These 15 Common Grocery Store Items Are Almost Never Recyclable

1215_Recycling
A barge carries recyclable waste along the East River near Manhattan, New York June 24, 2013. While many items from grocery stores are theoretically recyclable, the vast majority of municipalities can't process most of them. Zoran Milich/Reuters

This story originally appeared on Mother Jones and is reproduced here as part of the Climate Desk collaboration.

The trash from our meals is piling up. For starters, supermarket goods are hitting the shelves in increasingly elaborate packaging—think soup pouches, snack packs, and squeeze tubes. Meanwhile, booming on-demand food delivery services leave behind an ever-growing trail of containers and plastic debris.

The good news is that more and more cities and towns, from Boise, Idaho, to Atlanta, Georgia, offer curbside recycling pickup—but the proliferation of packaging has made it more confusing than ever to determine what you should actually put in the blue bin.

So which containers and wrappers should you throw in the trash? The answer depends largely on where you live, but some kinds of packages more than likely will go straight from the blue bin into the landfill. Yes, many of these items are theoretically recyclable, but with the exception of a handful of cities with very sophisticated recycling centers (San Francisco, for example), the vast majority of municipalities can't process most of them. According to the recycling experts I talked to, if you want to reduce your waste, your best bet is to avoid buying these items in the first place if you can—or at the very least check if your local facility accepts them before attempting to recycle them.

1. Mesh bags for citrus fruits

1215_Citrus Packaging A vendor uses her mobile phone as she waits for customers at her store selling pomelos in Jiaxing, Zhejiang province December 13, 2010. Reuters

2. Plastic "clam shell" containers for take-out and produce

12_15_Containers_01 A worker packs tomatoes in a tomato farm near Sao Paulo, Brazil on April 29, 2013. Paulo Whitaker/Reuters

3. "Tetra Pak" containers. Not even San Francisco's famously excellent recycling facility accepts these.

1215_Tetra Paks A customer takes a milk tetra pak from the dairy department of a Carrefour grocery store in Brussels September 4, 2014. Eric Vidal/Reuters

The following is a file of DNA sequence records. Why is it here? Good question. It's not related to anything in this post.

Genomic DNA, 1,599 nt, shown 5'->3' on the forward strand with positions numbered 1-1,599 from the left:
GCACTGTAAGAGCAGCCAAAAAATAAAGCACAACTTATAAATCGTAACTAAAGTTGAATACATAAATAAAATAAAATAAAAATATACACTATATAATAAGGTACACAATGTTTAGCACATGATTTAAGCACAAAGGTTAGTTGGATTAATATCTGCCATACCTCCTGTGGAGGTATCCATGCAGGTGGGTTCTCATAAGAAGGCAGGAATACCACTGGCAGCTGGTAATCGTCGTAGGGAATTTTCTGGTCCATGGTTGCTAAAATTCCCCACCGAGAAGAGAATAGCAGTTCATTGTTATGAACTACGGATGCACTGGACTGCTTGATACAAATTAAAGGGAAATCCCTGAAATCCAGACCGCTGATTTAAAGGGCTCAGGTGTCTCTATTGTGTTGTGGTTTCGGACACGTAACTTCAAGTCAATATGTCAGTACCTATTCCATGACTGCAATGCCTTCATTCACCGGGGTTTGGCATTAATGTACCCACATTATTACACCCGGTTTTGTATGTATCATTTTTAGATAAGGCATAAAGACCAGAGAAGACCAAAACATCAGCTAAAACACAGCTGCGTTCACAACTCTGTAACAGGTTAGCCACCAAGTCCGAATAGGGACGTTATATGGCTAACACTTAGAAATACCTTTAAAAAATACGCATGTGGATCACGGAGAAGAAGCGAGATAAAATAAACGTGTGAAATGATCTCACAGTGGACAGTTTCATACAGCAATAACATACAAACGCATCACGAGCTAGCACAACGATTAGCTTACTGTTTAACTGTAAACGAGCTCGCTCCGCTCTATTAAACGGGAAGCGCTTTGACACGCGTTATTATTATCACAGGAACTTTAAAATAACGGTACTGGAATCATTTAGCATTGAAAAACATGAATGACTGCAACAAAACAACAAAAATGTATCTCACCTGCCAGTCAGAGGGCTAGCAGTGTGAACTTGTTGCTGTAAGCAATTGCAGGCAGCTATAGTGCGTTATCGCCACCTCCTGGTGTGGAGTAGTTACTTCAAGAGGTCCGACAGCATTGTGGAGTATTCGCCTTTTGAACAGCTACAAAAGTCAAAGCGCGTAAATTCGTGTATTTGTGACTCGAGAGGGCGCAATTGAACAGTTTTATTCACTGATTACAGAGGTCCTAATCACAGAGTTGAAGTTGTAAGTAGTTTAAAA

4. Plastic TV dinner trays

5. Cereal box liners

6. Bags for salads and mixed greens

7. Plastic packaging for fresh fruits and vegetables

12_15_Containers_02 A single-serve Keurig Green Mountain brewing machine is seen before dispensing coffee in New York on February 6. Shannon Stapleton/Reuters

8. Keurig coffee cartridges. And how! Mother Jones's Maddie Oatman has the full story here.

9. Unattached bottle caps. That's right! On their own, bottle caps are hard to bale and clog up sorters. But when attached their bottle, they're easier for machines to process.

10. "Compostable" bioplastic cups, plates and cutlery. Plastics made from plants are difficult to sort and often contaminate plastic that really is recyclable.

11. Boxes made of different materials, like those with see-through plastic windows. For many recyclers, it's difficult to separate the different materials.

12. Juice boxes and pouches

12_15_Containers_03 Frito-Lay snacks are seen in a Montreal grocery store on February 24, 2004. Shaun Best/R

13. Chip bags

14. Coffee cup lids

15. Straws and plastic mixers

Of the 33 millions tons of plastic waste that Americans produced in 2013 (nearly half of which came from packaging and containers), 91 percent ended up in landfills, according to the U.S. Environmental Protection Agency. And overall, the United States is producing more trash than ever: The average American generates 60 percent more garbage than he or she did in 1960, according to the EPA. (And a study published this fall claimed that the EPA has been vastly underestimating the amount of trash ending up in landfills.)

Yes, the average American generates 60 percent more garbage than he or she did in 1960.

Who's to blame for all this garbage? Matt Prindiville, director of Upstream, an organization pushing for policies that make producers take responsibility for their products' waste, points to producers.

"Right now, any company can make a product, package it any way they want to, and then leave the problem of what to do with that product and its package to taxpayers, to local governments, and to garbage rate payers," he says.

Without any packaging regulations in sight, I asked the experts what ordinary consumers can do. In general, takeout, delivery (including increasingly popular meal delivery services like Blue Apron) and processed foods come wrapped in lots of hard-to-recycle plastic. Buying in bulk is a better option, as is choosing unpackaged fresh fruits and veggies. If you can't avoid containers, aluminum and glass are better than plastic.

Susan Hubbard, founder of Eureka Recycling in St. Paul, Minnesota, sums it up this way: "Whatever people can do to avoid plastic."